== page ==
Career Snapshot -Psychometric Tests
Many employers use psychometric tests as part of their recruitment process, for both internships and graduate roles. These could be aptitude tests (such as numerical, verbal or diagrammatical reasoning) or personality tests, or Situational Judgement Tests (SJTs).
In this section, you will find resources on how to best prepare for these tests and links to practice test websites. Watch the video here Career Snapshot - Psychometric Tests
Psychometric tests are designed to be reliable, valid, objective measures of aspects such as aptitude, ability or personality trait. Typically they are done online and can be encountered early on in the recruitment process, perhaps soon after you’ve submitted an application and may be repeated at the Assessment Centre stage as well. The tests are often timed and the results are standardised, which means they enable accurate comparisons to be made between test-takers.
- Aptitude or Ability Tests - these are designed to assess your level of ability in a particular skill required for the role. Typically they involve questions focused on verbal, numerical and diagrammatic reasoning. The level of academic knowledge required isn’t usually that high (e.g. GCSE level mathematics) but the way that the questions are asked can be different to what you are used to. The best way to get better is to practise!
- Situational Judgement Tests (SJTs) – these assess your approach to resolving problems in workplace situations. You are presented with a hypothetical workplace situation and will choose a response from pre-defined options or rank the responses from best to worst. Our top tip is to review the organisation’s values as often the best response connects to these values and the behaviours they expect from their employees. Consider any ethical aspects as well as current trends/challenges that the industry sector/organisation faces (e.g. environmental factors within the oil and gas sector). It can be helpful to think in terms of firstly ‘what will benefit the business and/or our clients?’ and also, a close second, ‘what will benefit the team and/or my colleagues?’. If you’re considering both these aspects when deciding how you’d respond then you should be on the right lines.
- Personality Questionnaires – these are designed to assess your personality traits or preferences, typically exploring your individual behaviour, attitudes, motivations or opinions. The tests help to identify candidates who are best suited for a specific position and estimate the likelihood of them excelling in the role. There are no ‘right’ or ‘wrong’ answers however your responses can indicate if your personality matches that of the ideal candidate, e.g. a timid or shy person is probably not the right person for a job in sales. These assessments are not normally timed, cannot really be prepared for and generally feel less like an exam. Follow the instructions given to you, respond with what comes naturally and don’t try to second guess what the employer is looking for.
- Game-based Assessments – there is an increasing trend for organisations to gamify their psychometric tests using puzzles or simulations. These games can be used to check logic, cognitive problem solving skills, natural behaviour, goal setting, decision making or even attention spans. It’s not easy to prepare for these tests as you don’t know what each game will be measuring or what you may encounter during the process. Most games involve scoring points or completing tasks within timeframes which can add to the “enjoyment factor” and make them seem less like a test but do consider what might be being assessed by the organisation. For example, if a game allows you to score big points by taking risks, but the employer values caution over risk, then a high score is not necessarily a good thing! Make sure you read the instructions carefully, be yourself while being mindful of the possible attributes being assessed, take the games seriously but try to enjoy the process.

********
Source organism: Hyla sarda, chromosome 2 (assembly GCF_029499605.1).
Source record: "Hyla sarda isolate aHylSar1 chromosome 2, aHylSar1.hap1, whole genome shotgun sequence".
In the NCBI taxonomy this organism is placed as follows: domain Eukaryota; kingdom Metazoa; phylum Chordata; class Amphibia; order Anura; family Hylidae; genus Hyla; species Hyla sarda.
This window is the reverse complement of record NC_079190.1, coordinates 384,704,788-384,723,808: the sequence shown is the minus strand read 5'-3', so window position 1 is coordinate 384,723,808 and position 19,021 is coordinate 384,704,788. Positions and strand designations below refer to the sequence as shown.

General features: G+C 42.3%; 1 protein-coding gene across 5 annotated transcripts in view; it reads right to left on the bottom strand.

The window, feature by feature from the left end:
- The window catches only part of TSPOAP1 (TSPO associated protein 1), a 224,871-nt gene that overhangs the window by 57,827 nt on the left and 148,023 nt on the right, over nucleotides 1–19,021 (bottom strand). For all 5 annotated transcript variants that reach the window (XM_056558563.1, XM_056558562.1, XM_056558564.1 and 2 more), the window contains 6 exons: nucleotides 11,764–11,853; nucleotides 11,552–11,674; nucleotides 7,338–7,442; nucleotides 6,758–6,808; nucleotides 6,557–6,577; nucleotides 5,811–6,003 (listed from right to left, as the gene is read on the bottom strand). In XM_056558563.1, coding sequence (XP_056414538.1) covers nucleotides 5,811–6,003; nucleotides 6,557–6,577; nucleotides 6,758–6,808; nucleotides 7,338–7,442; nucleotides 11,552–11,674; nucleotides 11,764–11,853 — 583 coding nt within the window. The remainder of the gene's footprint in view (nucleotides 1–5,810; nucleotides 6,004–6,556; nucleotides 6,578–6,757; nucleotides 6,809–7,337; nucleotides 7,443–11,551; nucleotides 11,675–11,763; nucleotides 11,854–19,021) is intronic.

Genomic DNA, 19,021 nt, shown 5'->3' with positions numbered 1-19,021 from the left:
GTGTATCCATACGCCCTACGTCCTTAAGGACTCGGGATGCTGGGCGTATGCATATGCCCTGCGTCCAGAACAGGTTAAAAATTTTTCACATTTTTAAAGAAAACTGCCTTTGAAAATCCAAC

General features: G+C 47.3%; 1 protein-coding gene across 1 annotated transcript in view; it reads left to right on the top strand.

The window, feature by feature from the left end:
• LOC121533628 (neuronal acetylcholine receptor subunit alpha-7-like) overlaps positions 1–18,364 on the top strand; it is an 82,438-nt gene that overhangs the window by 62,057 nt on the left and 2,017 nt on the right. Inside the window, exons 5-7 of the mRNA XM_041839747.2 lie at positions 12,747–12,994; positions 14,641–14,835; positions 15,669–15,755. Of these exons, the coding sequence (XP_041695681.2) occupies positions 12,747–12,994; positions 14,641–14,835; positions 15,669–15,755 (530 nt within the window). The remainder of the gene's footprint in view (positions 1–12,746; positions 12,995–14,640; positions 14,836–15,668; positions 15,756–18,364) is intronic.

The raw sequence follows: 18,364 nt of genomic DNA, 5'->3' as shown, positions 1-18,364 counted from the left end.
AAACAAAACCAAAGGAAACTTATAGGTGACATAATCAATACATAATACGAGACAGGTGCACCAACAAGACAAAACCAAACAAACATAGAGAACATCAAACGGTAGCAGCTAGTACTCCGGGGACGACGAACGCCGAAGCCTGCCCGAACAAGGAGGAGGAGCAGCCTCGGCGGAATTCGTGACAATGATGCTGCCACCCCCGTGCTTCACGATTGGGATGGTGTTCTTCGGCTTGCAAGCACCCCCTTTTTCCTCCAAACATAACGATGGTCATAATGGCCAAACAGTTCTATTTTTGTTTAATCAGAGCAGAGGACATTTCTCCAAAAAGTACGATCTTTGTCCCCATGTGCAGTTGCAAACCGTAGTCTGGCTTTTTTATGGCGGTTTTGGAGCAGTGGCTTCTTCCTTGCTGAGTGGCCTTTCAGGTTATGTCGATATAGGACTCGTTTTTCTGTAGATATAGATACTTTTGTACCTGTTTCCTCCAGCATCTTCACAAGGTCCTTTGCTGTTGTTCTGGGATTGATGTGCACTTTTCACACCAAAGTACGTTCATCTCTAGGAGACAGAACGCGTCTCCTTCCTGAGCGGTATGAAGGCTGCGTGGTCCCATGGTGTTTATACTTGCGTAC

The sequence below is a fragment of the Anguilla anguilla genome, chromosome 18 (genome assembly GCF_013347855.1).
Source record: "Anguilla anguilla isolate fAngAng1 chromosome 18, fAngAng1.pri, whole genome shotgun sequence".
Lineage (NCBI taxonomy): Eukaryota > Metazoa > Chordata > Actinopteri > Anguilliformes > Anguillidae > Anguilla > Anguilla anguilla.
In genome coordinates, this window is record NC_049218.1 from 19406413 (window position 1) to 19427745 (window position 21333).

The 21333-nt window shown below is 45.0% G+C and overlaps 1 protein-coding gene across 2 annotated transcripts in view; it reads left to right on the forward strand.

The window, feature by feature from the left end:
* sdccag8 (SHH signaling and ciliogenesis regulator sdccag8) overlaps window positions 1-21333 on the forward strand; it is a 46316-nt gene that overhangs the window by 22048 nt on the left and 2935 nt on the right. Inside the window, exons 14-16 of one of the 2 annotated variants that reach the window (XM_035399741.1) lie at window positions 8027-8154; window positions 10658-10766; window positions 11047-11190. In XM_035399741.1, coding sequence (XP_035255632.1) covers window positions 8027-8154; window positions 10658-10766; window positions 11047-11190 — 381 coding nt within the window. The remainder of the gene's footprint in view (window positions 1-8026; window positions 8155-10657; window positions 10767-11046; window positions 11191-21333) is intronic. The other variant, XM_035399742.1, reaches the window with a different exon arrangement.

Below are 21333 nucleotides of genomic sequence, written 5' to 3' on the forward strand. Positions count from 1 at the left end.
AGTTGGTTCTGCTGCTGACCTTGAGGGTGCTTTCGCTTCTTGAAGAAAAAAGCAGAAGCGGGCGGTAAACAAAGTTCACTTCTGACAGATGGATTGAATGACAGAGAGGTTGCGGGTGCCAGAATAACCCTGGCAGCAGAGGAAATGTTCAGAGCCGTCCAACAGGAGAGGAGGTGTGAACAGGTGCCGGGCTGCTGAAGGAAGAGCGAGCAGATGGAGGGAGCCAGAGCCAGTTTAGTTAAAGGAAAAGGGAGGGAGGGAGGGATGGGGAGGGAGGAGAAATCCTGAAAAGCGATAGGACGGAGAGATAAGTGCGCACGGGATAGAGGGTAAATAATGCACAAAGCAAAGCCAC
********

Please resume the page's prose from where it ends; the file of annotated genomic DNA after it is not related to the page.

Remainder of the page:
The tests are designed so that playing computer games in your spare time won’t give you an advantage and so that they do not favour particular groups of people over others. The same games are often used by different employers but with the scoring system tailored to each job role and company. Therefore you may find that your results are different for the same game when applying for different roles.
- Virtual Reality (VR) – a growing number of employers are actively embracing new technologies within recruitment activities one emerging trend is the use of VR at assessment centres. VR enables recruiters to create immersive and interactive environments in which candidates experience simulated scenarios and attempt to solve problems or complete challenges. The activities can be workplace scenarios for example preparing for a meeting using items available in the VR scenario through to more imaginative activities such as breaking into a vault or an Egyptian Tomb!
- Immersive Assessments – for some employers you may undertake an immersive assessment which often may combine elements of a variety of the tests listed above. You may be required to answer SJT questions, undertake psychometric testing or undertake a written assessment, however the way you are given these tasks may vary. You may have to watch videos, listen to recorded messages or respond to emails, which aim to replicate the workplace more accurately as they assess your suitability for the role.
Whatever type of assessment you encounter in the recruitment process make sure you follow this advice. Practise to familiarise yourself with the different types of tests and questioning styles. Make use of practise resources and events, puzzle books and cognitive apps can help train your brain and ensure your basics mathematics is up to standard. Familiarise yourself with organisation values and potentially read some business reports or news articles and practise extracting key information from paragraphs of text through speed reading etc. When you come to take a test you should treat it like an exam and find a quiet location with minimal distractions. If you require any reasonable adjustments (for example if you receive additional time for exams at Imperial due to a disability) then you should speak to the recruiter in advance of taking the test as similar adjustments could be available for you when doing these tests.